Fri | Aug 18, 2017

Rwandan man involved in 1994 genocide gets 15-year sentence

Published:Friday | March 3, 2017 | 3:00 AM
Gervais Ngombwa

CEDAR RAPIDS, Iowa (AP):

A Rwandan man who lied to gain entry into the United States after helping slaughter scores of people during his country's 1994 genocide must serve 15 years behind bars before facing deportation, a judge ruled yesterday.

Gervais Ngombwa, 57, "is a violent individual who presents a danger to the community", US District Judge Linda Reade said.

"There isn't a doubt in my mind that he was an active participant, indeed a leader, of the genocide in Rwanda," Reade told a courtroom in Cedar Rapids, Iowa, where Ngombwa lived and raised a family for two decades.

The sentence following his conviction for immigration fraud caps a case that the Anti-Defamation League has called one of the most significant US human rights prosecutions in recent years.

 

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Federal prosecutor Rich Murphy said Ngombwa was a local leader of an extremist party during the genocide in which the majority Hutu killed an estimated 800,000 Tutsis in an effort to destroy their ethnic rivals after peace talks collapsed. He said that Ngombwa wielded a machete as he personally butchered Tutsis, looted properties, and drove a youth militia around the country to carry out mass killings of people seeking refuge in locations such as churches and a children's orphanage.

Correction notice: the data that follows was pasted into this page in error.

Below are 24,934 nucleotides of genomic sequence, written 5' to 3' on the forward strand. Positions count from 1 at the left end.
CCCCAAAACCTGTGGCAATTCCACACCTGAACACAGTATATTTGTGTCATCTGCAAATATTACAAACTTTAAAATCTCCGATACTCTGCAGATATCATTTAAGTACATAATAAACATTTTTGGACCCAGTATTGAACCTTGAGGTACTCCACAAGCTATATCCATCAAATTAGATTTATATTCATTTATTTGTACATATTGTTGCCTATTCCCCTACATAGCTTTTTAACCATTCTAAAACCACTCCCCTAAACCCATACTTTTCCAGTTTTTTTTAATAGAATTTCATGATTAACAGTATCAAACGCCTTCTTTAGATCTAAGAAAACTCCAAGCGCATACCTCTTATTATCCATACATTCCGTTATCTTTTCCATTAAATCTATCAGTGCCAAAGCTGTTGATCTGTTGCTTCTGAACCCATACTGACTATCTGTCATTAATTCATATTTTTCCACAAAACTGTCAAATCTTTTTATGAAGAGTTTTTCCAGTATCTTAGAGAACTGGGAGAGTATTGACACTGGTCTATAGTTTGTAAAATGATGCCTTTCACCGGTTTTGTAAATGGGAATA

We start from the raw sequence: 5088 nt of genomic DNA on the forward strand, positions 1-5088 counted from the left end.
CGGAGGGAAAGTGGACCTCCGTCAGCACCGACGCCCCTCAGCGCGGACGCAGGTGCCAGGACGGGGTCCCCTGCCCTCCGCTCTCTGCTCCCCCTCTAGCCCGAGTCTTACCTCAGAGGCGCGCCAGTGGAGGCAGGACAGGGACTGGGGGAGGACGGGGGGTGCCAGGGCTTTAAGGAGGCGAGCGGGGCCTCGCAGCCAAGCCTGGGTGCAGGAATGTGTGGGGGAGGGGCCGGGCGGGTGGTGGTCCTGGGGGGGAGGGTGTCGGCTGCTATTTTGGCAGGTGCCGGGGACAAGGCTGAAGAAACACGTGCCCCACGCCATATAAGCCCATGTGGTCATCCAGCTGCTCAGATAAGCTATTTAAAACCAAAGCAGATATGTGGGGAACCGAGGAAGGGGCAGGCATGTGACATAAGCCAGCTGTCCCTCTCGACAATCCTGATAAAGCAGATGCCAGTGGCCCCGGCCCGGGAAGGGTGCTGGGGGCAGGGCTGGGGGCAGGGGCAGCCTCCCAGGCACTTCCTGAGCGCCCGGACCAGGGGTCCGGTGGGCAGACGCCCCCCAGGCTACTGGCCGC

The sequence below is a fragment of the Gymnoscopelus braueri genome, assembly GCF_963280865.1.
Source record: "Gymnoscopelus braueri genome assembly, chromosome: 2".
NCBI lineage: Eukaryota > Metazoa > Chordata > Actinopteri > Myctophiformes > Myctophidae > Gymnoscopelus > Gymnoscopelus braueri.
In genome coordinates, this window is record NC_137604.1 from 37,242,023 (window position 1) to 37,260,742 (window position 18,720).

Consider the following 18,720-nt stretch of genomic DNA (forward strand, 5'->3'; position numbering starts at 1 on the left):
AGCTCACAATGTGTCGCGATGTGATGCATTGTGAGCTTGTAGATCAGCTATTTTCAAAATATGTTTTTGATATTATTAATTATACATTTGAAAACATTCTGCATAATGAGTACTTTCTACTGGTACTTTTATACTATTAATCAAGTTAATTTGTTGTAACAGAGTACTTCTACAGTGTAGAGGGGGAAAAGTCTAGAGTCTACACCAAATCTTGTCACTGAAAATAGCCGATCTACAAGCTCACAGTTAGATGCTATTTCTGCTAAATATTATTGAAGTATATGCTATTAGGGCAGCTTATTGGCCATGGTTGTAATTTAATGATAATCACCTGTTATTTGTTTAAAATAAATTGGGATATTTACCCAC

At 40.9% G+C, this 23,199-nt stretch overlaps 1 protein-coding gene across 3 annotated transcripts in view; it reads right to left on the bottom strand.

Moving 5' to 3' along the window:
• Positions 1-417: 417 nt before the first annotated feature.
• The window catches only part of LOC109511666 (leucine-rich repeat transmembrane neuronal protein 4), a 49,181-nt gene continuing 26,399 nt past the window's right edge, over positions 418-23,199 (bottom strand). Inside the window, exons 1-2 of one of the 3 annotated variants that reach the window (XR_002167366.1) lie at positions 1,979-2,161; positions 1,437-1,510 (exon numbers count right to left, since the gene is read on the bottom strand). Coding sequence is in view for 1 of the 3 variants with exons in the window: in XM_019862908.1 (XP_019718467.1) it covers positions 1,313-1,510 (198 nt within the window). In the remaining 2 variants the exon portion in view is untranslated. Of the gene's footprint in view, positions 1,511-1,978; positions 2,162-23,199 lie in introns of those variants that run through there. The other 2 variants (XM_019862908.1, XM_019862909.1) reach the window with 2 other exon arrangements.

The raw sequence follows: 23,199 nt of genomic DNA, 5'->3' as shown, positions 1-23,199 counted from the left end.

Murphy glared at Ngombwa across the courtroom as he described what he called the "unspeakable acts" he committed during the 100-day genocide that killed one-tenth of the country's population.

Murphy said that Ngombwa had his own home and family protected by military forces "while he went out and killed". Ngombwa fled the country rather than face justice, falsely claiming that he was a genocide victim in order to gain US refugee status for himself, his wife, and several relatives, Murphy said.

Murphy displayed a photo of skulls of victims that showed they had been clubbed to death as he urged Reade to consider their suffering in sentencing Ngombwa. He compared Ngombwa to notorious criminals such as mob boss Whitey Bolger, who lived in hiding after committing "unfathomable" acts of violence.